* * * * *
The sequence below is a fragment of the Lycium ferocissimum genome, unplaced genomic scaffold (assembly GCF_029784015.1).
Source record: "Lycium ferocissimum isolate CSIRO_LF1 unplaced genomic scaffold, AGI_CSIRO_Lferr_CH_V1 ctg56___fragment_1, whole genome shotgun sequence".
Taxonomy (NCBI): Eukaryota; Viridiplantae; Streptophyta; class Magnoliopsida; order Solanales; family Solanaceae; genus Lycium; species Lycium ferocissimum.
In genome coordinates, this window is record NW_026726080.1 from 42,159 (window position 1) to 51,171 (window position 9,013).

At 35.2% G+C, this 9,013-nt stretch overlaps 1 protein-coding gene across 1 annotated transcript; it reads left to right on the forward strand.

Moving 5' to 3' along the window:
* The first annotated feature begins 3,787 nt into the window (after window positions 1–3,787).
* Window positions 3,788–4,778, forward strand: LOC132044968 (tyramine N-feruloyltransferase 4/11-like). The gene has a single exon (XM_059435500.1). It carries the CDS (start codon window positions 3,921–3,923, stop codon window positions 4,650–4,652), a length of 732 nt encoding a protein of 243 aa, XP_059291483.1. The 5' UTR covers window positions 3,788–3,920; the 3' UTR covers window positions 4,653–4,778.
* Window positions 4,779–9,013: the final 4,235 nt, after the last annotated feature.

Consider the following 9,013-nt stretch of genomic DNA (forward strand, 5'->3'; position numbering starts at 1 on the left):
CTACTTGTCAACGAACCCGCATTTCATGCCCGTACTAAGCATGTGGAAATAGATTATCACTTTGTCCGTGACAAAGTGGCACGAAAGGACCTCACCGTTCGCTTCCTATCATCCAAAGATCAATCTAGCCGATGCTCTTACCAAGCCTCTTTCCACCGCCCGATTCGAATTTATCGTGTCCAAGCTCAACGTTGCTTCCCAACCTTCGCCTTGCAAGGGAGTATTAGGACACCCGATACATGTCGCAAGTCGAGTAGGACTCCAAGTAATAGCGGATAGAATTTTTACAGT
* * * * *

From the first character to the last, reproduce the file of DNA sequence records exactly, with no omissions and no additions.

The sequence below is a fragment of the Lycium ferocissimum genome, unplaced genomic scaffold (assembly GCF_029784015.1).
Source record: "Lycium ferocissimum isolate CSIRO_LF1 unplaced genomic scaffold, AGI_CSIRO_Lferr_CH_V1 ctg56___fragment_1, whole genome shotgun sequence".
Taxonomy (NCBI): Eukaryota; Viridiplantae; Streptophyta; class Magnoliopsida; order Solanales; family Solanaceae; genus Lycium; species Lycium ferocissimum.
In genome coordinates, this window is record NW_026726080.1 from 42,159 (window position 1) to 51,171 (window position 9,013).

At 35.2% G+C, this 9,013-nt stretch overlaps 1 protein-coding gene across 1 annotated transcript; it reads left to right on the forward strand.

Moving 5' to 3' along the window:
* The first annotated feature begins 3,787 nt into the window (after window positions 1–3,787).
* Window positions 3,788–4,778, forward strand: LOC132044968 (tyramine N-feruloyltransferase 4/11-like). The gene has a single exon (XM_059435500.1). It carries the CDS (start codon window positions 3,921–3,923, stop codon window positions 4,650–4,652), a length of 732 nt encoding a protein of 243 aa, XP_059291483.1. The 5' UTR covers window positions 3,788–3,920; the 3' UTR covers window positions 4,653–4,778.
* Window positions 4,779–9,013: the final 4,235 nt, after the last annotated feature.

Consider the following 9,013-nt stretch of genomic DNA (forward strand, 5'->3'; position numbering starts at 1 on the left):
CTACTTGTCAACGAACCCGCATTTCATGCCCGTACTAAGCATGTGGAAATAGATTATCACTTTGTCCGTGACAAAGTGGCACGAAAGGACCTCACCGTTCGCTTCCTATCATCCAAAGATCAATCTAGCCGATGCTCTTACCAAGCCTCTTTCCACCGCCCGATTCGAATTTATCGTGTCCAAGCTCAACGTTGCTTCCCAACCTTCGCCTTGCAAGGGAGTATTAGGACACCCGATACATGTCGCAAGTCGAGTAGGACTCCAAGTAATAGCGGATAGAATTTTTACAGT